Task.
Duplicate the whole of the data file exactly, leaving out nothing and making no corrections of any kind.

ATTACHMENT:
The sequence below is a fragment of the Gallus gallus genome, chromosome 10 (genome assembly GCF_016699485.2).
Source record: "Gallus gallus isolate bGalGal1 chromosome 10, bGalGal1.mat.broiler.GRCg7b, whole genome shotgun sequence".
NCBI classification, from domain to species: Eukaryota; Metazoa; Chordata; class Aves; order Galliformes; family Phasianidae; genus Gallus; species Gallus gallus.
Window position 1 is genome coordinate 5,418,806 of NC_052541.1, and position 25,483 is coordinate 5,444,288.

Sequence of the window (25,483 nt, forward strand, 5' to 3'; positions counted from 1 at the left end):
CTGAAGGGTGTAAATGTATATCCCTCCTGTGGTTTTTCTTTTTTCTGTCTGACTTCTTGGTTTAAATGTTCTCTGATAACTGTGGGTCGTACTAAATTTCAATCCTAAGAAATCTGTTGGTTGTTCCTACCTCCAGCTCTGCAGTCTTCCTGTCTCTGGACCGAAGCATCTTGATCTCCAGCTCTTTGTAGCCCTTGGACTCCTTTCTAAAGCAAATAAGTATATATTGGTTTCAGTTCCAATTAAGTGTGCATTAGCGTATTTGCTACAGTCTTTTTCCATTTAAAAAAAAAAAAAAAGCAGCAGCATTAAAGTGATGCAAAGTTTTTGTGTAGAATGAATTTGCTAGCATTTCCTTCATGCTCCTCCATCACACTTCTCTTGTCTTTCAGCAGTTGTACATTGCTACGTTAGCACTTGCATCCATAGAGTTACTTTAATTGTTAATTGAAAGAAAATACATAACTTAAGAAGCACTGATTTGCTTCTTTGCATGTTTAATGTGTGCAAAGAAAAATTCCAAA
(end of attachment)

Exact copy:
The sequence below is a fragment of the Gallus gallus genome, chromosome 10 (genome assembly GCF_016699485.2).
Source record: "Gallus gallus isolate bGalGal1 chromosome 10, bGalGal1.mat.broiler.GRCg7b, whole genome shotgun sequence".
NCBI classification, from domain to species: Eukaryota; Metazoa; Chordata; class Aves; order Galliformes; family Phasianidae; genus Gallus; species Gallus gallus.
Window position 1 is genome coordinate 5,418,806 of NC_052541.1, and position 25,483 is coordinate 5,444,288.

Sequence of the window (25,483 nt, forward strand, 5' to 3'; positions counted from 1 at the left end):
CTGAAGGGTGTAAATGTATATCCCTCCTGTGGTTTTTCTTTTTTCTGTCTGACTTCTTGGTTTAAATGTTCTCTGATAACTGTGGGTCGTACTAAATTTCAATCCTAAGAAATCTGTTGGTTGTTCCTACCTCCAGCTCTGCAGTCTTCCTGTCTCTGGACCGAAGCATCTTGATCTCCAGCTCTTTGTAGCCCTTGGACTCCTTTCTAAAGCAAATAAGTATATATTGGTTTCAGTTCCAATTAAGTGTGCATTAGCGTATTTGCTACAGTCTTTTTCCATTTAAAAAAAAAAAAAAAGCAGCAGCATTAAAGTGATGCAAAGTTTTTGTGTAGAATGAATTTGCTAGCATTTCCTTCATGCTCCTCCATCACACTTCTCTTGTCTTTCAGCAGTTGTACATTGCTACGTTAGCACTTGCATCCATAGAGTTACTTTAATTGTTAATTGAAAGAAAATACATAACTTAAGAAGCACTGATTTGCTTCTTTGCATGTTTAATGTGTGCAAAGAAAAATTCCAAA